SB-431542 Has No Effect on the Activation of MAP Kinases by Extracellular Signals.
Because SB-431542 is a potent and selective inhibitor of ALK4, ALK5, and ALK7, it has the potential to be a useful inhibitor to dissect these signaling pathways in vivo and enable us to understand the biological processes in which these signaling pathways are involved. For this to be successful, it is obviously important to have a detailed knowledge of the specificity of this compound with regard to other cellular protein kinases. To address this, we first assayed its effects in vitro on a panel of 24 kinases unrelated to the ALKs (Table 1) and demonstrated that the only kinase to be significantly affected in vitro was p38 MAPKα.
We next extended this analysis to a tissue culture system. We assayed the effects of SB-431542 on a selection of well-characterized signal transduction pathways that function through the concerted activation of a series of protein kinases.
The growth factor EGF activates the MAP kinases ERK1 and ERK2 through a signal transduction pathway that depends on the kinase activities of the EGF receptor, the MAP kinase kinase kinase, Raf, and the MAP kinase kinases MEK1 and MEK2 (Bogdan and Klambt, 2001). We tested the effect of SB-431542 on EGF stimulation of ERK1 and ERK2 in NIH 3T3 cells, measuring their activation by the appearance of phosphorylated ERK1 and ERK2 using a Western blot assay. ERK1 and ERK2 are rapidly phosphorylated after 1-min treatment of cells with EGF, and this induction was completely unaffected by pretreatment of the cells with 10 μM SB-431542 (Fig. 5A). It was, however, completely inhibited by addition of the MEK1/2 inhibitor, U0126 (Favata et al., 1998).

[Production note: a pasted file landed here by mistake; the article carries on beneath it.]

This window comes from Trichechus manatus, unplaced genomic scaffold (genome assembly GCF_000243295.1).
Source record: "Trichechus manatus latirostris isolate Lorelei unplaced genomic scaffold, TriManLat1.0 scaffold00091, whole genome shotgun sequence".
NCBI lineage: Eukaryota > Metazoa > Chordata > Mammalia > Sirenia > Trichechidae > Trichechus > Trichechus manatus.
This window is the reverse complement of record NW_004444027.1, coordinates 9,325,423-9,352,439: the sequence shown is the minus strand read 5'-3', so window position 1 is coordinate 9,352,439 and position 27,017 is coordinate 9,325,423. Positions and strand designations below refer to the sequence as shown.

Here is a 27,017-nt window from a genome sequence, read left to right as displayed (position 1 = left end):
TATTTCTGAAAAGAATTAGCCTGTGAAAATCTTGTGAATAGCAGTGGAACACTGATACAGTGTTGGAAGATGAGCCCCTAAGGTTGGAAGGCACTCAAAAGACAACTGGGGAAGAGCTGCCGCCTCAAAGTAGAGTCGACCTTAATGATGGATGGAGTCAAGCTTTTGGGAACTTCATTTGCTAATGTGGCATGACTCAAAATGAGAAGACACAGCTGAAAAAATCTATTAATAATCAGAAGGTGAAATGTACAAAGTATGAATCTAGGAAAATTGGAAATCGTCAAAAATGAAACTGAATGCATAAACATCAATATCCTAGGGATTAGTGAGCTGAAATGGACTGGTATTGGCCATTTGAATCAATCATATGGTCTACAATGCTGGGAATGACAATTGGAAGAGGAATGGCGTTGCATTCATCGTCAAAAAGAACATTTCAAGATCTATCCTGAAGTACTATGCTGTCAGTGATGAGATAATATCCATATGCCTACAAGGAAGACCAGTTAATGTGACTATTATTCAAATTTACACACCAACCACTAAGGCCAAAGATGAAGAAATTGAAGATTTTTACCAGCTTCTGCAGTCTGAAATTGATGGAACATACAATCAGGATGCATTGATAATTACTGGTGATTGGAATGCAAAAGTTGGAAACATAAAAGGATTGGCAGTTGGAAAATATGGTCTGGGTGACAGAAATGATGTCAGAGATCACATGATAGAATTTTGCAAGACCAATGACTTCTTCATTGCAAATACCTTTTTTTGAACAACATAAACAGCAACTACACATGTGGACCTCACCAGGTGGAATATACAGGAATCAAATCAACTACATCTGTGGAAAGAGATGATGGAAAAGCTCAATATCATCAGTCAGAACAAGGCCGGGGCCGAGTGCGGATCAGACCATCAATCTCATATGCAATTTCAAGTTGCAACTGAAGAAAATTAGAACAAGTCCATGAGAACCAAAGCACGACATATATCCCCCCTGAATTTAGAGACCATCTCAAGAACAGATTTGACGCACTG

The p38 MAP kinases can be activated by osmotic shock. This involves activation of MAP kinase kinase kinases, of which several different families are known: the MEKK group (MEKK1–4), the mixed lineage protein kinase group (MLK1, MLK2, MLK3, DLK, and LZK), the ASK group (ASK1 and ASK2), and TAK1 and TPL2 (Davis, 2000). It is not clear, however, exactly which of these are induced as a result of osmotic stress. These kinases activate MKK3 and MKK6, which in turn activate the four p38 MAP kinase isoforms (p38α, p38β, p38γ, and p38δ; Nebreda and Porras, 2000). NIH 3T3 cells were subjected to osmotic shock by incubation in 0.7 M NaCl for 20 min, which led to a strong induction of phosphorylated p38 MAP kinase as detected by Western blotting with an antibody that specifically recognizes phosphorylated p38 isoforms (Fig. 5B). This induction was completely unaffected by pretreatment of the cells with any concentration of SB-431542 tested (up to 10 μM).